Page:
• In partnership with John Reamer and Associates •
This past weekend, I cleaned out my remaining closet of stuff.
I dumped a lot of stuff to donating centers. I sold a fair amount of my favorite pieces of clothing on Instagram.
As I did, I received a bunch of messages. Among them:
“Good for you, lighten the load.”
And, “How refreshing.”
I understand those well-meaning sentiments and where they came from. Meanwhile, however, I was focusing on not puking in the sink.
Just over a year ago now, I announced I was leaving my job of eight years at the Minneapolis Star Tribune (working in a couple different departments) to pursue the life of a nomad, wandering through Central America in search of stories and making my own living through topics I wanted to write about.
To do that, I got rid of almost everything. I left my house in Minneapolis, said goodbye to people I loved, sold furniture and clothes and heirlooms and donated car-fulls.
The rest — the bits I couldn’t yet bear to part with — I stuffed into a closet in the home of my best friend outside of Pittsburgh.
Since then, I’ve traveled through Mexico, Guatemala, Belize and Honduras with only a backpack, trading my physical belongings for experiences. I swam in a crater lake, surrounded by volcanos. I ate bugs. I danced on top of bars. I fell into sewage mud. I found hidden coves. I climbed mountains. I walked through ruins. I fed pelicans. I zip lined. I got four new tattoos. I made a million new friends, and I cooked with them, cried with them, laughed with them, drank much rum with them. I took busses and boats, slept in sometimes tiny quarters, with cockroaches and on box springs, sweating and fighting off the smells coming from the bathroom drain. I did it all with about seven days worth of clothes, wearing the same thing over and over.
I became accustomed to it. It was nice to not have to think about what to wear in the morning. It was convenient to have only a finite number of things to worry about.
Still, when I came back to the States to visit, it was grounding to have that closest of things, a space of my own. Being around stuff I recognized, it slowed my heart rate. It gave this nomad a sense of place, of belonging, of stability, in a life in which so much was new and different all the time.
See, I love my new life. But it hasn’t come without sacrifices.
While I love the change and excitement of traveling, I also have a domestic side that misses simple things like cooking, making coffee for myself, not leaving the house on a weekend.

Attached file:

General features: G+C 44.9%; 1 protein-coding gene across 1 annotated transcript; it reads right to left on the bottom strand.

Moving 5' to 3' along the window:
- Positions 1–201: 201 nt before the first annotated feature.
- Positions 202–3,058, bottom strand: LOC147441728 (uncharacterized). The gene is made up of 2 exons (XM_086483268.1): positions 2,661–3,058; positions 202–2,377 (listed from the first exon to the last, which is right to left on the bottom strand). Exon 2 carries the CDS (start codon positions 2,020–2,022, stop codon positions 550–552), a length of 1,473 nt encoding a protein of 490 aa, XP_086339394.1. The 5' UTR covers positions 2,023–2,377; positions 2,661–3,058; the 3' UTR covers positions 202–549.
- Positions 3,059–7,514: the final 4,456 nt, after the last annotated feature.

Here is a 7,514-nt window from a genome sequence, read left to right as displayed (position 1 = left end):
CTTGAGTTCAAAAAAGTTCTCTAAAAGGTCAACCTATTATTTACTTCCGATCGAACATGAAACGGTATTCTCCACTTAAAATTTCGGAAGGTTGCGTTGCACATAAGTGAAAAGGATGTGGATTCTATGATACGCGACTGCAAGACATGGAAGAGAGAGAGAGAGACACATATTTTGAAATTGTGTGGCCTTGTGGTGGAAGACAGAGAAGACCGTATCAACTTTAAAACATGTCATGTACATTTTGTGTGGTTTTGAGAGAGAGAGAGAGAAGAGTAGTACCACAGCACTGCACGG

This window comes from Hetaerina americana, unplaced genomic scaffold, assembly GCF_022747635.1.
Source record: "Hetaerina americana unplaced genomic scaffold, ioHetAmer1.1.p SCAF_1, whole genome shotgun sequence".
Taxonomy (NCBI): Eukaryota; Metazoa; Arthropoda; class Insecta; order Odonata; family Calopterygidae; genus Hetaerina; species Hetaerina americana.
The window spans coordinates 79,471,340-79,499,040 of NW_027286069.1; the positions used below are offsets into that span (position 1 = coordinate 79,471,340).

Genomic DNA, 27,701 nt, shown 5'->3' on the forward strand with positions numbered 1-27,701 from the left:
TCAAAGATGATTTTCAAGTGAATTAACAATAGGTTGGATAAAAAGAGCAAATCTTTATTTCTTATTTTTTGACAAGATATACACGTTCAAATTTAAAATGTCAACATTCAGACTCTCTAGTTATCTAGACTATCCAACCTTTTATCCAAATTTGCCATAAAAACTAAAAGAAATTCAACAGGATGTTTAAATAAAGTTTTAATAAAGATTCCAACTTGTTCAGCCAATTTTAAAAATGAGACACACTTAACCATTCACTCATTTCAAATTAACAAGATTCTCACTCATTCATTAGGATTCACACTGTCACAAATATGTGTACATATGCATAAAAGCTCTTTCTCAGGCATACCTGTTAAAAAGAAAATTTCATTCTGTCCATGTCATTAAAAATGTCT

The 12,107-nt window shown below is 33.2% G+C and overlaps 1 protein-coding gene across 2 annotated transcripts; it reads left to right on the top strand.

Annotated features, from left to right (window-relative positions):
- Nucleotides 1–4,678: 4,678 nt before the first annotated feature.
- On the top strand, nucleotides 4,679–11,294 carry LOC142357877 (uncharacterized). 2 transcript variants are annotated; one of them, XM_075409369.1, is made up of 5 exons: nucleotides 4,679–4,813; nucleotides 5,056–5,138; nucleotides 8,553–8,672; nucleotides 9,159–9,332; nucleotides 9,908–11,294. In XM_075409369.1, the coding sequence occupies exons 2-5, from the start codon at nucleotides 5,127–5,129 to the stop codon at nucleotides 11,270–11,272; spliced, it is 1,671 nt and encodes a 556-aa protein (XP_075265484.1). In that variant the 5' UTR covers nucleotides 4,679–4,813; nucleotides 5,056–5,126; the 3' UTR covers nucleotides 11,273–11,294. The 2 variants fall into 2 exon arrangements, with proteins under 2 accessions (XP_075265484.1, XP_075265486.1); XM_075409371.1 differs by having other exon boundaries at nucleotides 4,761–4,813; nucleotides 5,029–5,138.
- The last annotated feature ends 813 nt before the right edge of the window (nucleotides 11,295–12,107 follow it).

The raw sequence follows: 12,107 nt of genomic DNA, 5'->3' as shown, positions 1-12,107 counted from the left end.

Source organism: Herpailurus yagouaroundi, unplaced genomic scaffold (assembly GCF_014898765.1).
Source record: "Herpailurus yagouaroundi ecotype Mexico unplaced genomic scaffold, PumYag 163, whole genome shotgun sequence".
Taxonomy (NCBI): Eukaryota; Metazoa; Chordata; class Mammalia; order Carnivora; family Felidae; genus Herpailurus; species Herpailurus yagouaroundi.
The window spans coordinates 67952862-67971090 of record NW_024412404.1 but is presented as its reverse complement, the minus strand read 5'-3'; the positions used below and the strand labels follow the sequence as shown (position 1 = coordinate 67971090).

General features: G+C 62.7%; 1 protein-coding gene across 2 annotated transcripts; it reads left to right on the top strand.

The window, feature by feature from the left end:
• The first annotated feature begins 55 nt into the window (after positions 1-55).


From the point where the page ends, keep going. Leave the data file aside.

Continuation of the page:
Having roots, something to go back to, something that was mine, it’s gotten me through some hard moments on the road.
But life changes. I plan to be a nomad for the foreseeable future. I’m not sure how often I’ll come back moving forward. It’s weird and fundamentally displacing when you realize it’s not just about your things; that you can no longer fit into the spaces you once did.
So I spent the weekend digging through my box of trinkets and parsing through the closet of clothes — piling books to donate, tossing away old photos and press passes, selling off memories for $10 a pop, stuffing the last chunks of my old life into priority boxes, the remaining facets of my former existence sent to the wind.
A couple of times, I changed my mind and defiantly threw things I was trying to sell into the “keep” pile. I took cry breaks. I tried to focus on what was ahead — more experiences, more change; not behind — the origin stories of all these items; reminiscence of time and place, of people, of feelings, wrapped up in tangible objects.
It wasn’t refreshing — it was annihilating. The sensation of owning almost nothing heading into my mid-30s is extremely weird. Getting rid of some of the last of my belongings felt like erasing major pieces of my life.
But life is about choices, and a year ago, I made a big one. It’s been more beautiful, difficult and fulfilling than I ever could have imagined. So to keep going, I’m doing what I must. I’m decreasing my footprint. I’m giving up my home base.
Though more of my things are now gone, the memories associated with them get to stay.
I’m trading physical objects for experiences, and I know there are a hell of a lot to come.